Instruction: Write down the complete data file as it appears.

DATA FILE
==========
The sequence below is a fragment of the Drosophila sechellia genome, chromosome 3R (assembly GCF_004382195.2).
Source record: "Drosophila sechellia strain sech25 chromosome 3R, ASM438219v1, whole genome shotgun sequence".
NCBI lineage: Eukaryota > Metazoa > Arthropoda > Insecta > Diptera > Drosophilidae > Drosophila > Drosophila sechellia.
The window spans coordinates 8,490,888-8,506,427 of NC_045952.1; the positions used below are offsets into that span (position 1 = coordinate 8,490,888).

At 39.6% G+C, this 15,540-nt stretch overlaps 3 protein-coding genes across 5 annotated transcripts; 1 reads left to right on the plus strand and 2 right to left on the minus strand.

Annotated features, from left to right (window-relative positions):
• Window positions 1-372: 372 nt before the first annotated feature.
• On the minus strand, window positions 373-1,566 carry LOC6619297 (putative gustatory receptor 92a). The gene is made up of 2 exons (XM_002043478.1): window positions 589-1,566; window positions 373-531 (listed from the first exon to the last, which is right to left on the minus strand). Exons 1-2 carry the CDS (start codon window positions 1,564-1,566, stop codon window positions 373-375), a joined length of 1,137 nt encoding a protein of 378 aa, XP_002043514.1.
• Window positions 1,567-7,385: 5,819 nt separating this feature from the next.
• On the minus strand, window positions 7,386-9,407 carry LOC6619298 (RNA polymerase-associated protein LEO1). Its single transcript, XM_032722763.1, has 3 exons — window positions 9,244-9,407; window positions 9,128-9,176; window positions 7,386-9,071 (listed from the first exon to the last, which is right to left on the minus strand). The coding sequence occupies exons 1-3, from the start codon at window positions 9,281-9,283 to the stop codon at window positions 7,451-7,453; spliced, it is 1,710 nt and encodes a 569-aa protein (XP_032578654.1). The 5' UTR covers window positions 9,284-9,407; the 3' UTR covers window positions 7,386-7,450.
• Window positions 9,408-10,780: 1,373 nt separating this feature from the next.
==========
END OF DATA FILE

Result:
The sequence below is a fragment of the Drosophila sechellia genome, chromosome 3R (assembly GCF_004382195.2).
Source record: "Drosophila sechellia strain sech25 chromosome 3R, ASM438219v1, whole genome shotgun sequence".
NCBI lineage: Eukaryota > Metazoa > Arthropoda > Insecta > Diptera > Drosophilidae > Drosophila > Drosophila sechellia.
The window spans coordinates 8,490,888-8,506,427 of NC_045952.1; the positions used below are offsets into that span (position 1 = coordinate 8,490,888).

At 39.6% G+C, this 15,540-nt stretch overlaps 3 protein-coding genes across 5 annotated transcripts; 1 reads left to right on the plus strand and 2 right to left on the minus strand.

Annotated features, from left to right (window-relative positions):
• Window positions 1-372: 372 nt before the first annotated feature.
• On the minus strand, window positions 373-1,566 carry LOC6619297 (putative gustatory receptor 92a). The gene is made up of 2 exons (XM_002043478.1): window positions 589-1,566; window positions 373-531 (listed from the first exon to the last, which is right to left on the minus strand). Exons 1-2 carry the CDS (start codon window positions 1,564-1,566, stop codon window positions 373-375), a joined length of 1,137 nt encoding a protein of 378 aa, XP_002043514.1.
• Window positions 1,567-7,385: 5,819 nt separating this feature from the next.
• On the minus strand, window positions 7,386-9,407 carry LOC6619298 (RNA polymerase-associated protein LEO1). Its single transcript, XM_032722763.1, has 3 exons — window positions 9,244-9,407; window positions 9,128-9,176; window positions 7,386-9,071 (listed from the first exon to the last, which is right to left on the minus strand). The coding sequence occupies exons 1-3, from the start codon at window positions 9,281-9,283 to the stop codon at window positions 7,451-7,453; spliced, it is 1,710 nt and encodes a 569-aa protein (XP_032578654.1). The 5' UTR covers window positions 9,284-9,407; the 3' UTR covers window positions 7,386-7,450.
• Window positions 9,408-10,780: 1,373 nt separating this feature from the next.